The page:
El Dorado schools dealing with teacher shortage

Chad Frey
Butler County Times Gazette
El Dorado schools have been dealing with a shortage of teachers.

At this time it feels like everywhere you look, there is a shortage of workers. Restaurants closed because there are not enough people to work them, shipping backlogs because there are not enough truck drivers to make deliveries.

And, across the state of Kansas, classrooms still waiting for a teacher to come teach as the calendar moves towards Halloween.

In El Dorado, there is a definite shortage of teaching staff, but the shortage of help runs deeper than teachers — according to superintendent Teresa Tosh. 

"We do have a shortage beyond just the walls of the classroom. We have roughly twelve positions open right now between all of our departments," Tosh told the Times-Gazette.

The district currently employs 132 teachers.

In response to the open positions, Central Office staff has filled in as substitutes. More full-time subs have been hired to float through buildings, and the district has gotten "creative" in finding ways to keep classrooms on task and learning.

"We have hired additional full-time substitutes who can flex among classrooms," Tosh said. "We have also added sign-on and referral bonuses for some of our harder-to-fill positions. We have also increased our daily sub rate of pay to encourage more people to sub in our district."

The Kansas National Education Association, Kansas Association of School Boards and United School Administrators Kansas claim the worker shortage is touching every area of school districts — going well beyond the classroom. In a joint statement those groups claim Kansas is facing what is predicted to be a growing critical shortage of highly qualified professional educators including administrators, paraprofessionals, classified staff, and teachers.

The Kansas National Education Association, Kansas Association of School Boards and United School Administrators Kansas are launching a research project to try and make heads and tails of the shortage. That project starts with talking to educational professionals this fall and winter.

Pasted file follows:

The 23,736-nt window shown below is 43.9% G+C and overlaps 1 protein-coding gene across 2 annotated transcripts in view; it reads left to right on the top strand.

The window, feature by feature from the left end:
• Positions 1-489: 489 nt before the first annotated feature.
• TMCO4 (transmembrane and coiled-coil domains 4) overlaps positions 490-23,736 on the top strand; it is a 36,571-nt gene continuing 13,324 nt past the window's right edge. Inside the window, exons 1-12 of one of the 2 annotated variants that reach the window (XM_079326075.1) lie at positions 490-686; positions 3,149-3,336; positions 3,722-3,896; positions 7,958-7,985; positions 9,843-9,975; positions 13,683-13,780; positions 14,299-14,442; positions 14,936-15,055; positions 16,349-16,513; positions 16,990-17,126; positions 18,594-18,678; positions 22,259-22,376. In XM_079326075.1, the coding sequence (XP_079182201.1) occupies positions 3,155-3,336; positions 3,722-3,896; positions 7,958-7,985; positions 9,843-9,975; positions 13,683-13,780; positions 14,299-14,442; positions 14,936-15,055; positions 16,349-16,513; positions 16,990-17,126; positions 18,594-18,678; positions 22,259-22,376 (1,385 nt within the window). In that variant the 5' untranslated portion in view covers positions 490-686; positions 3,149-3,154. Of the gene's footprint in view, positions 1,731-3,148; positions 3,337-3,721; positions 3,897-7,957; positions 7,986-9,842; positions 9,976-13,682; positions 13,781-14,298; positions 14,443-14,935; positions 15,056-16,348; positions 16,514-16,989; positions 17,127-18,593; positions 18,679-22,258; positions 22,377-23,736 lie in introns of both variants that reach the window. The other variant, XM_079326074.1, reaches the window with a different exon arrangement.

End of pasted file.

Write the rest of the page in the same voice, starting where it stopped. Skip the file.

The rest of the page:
"Educator shortages are reaching severe levels. USA, KNEA, and KASB have a vested interest in retaining our great teachers. We are pleased to work with The Teacher’s College and Assistant Professor Church on this important research project." said John Heim, Executive Director of Kansas Association of School Boards.

In El Dorado, classes still go on — administration and school staff do not want to let students go without.

"Not offering classes is always a consideration, but we are aware that students miss out in those situations.  We do our best to be creative so students aren't put in that situation," Tosh said. "We have paras and building aides who have gotten their emergency sub licenses so they can help out when needed as well."

Teachers are asked to help fill in for absent teachers, putting a dent in their personal and planning times as the cover for others. 

"Shortages always put an additional strain on current staff," .   

Dr. Bret Church, an Associate Professor at Emporia State University, will lead a coalition effort to gather and analyze data from a statewide survey of educators. Educators and staff from every district in the state have been invited to participate in the survey as it is  focuses on five key data sets: retention factor ratings, retention factor prioritization rankings, most and least rewarding aspects of teaching, teacher engagement, and the likelihood of retention.

From this research, the coalition expects to generate actionable plans and recommendations to address the growing shortages within the education workforce in Kansas.

“The time is now, we can no longer wait and expect this staffing shortage to fix itself. As Kansas educators, it's time to come together to develop a solution for this shortage. This survey is a critical first step,” said G.A. Buie, Executive Director of USA Kansas.

Morning Fred. I have another story I'd like to tackle and would like your input on.

First, give me a sense of this issue for Newton USD 373 — do you have a shortage?  How many open positions do you have?

How many teachers does the district currently employ?

When a position is open, what does that mean for the school - teachers giving up plan hours, classes not being offered, ect.

What has USD373 done to try and solve the issue of shortages?

KNEA & KASB have announced researching this at a statewide level. How is this helpful?



“We believe that making public schools great for every Kansas student begins with doingall we can to ensure that dedicated, diverse, and highly qualified educators lead everyclassroom.”-Sherri Schwanz, President of Kansas NEA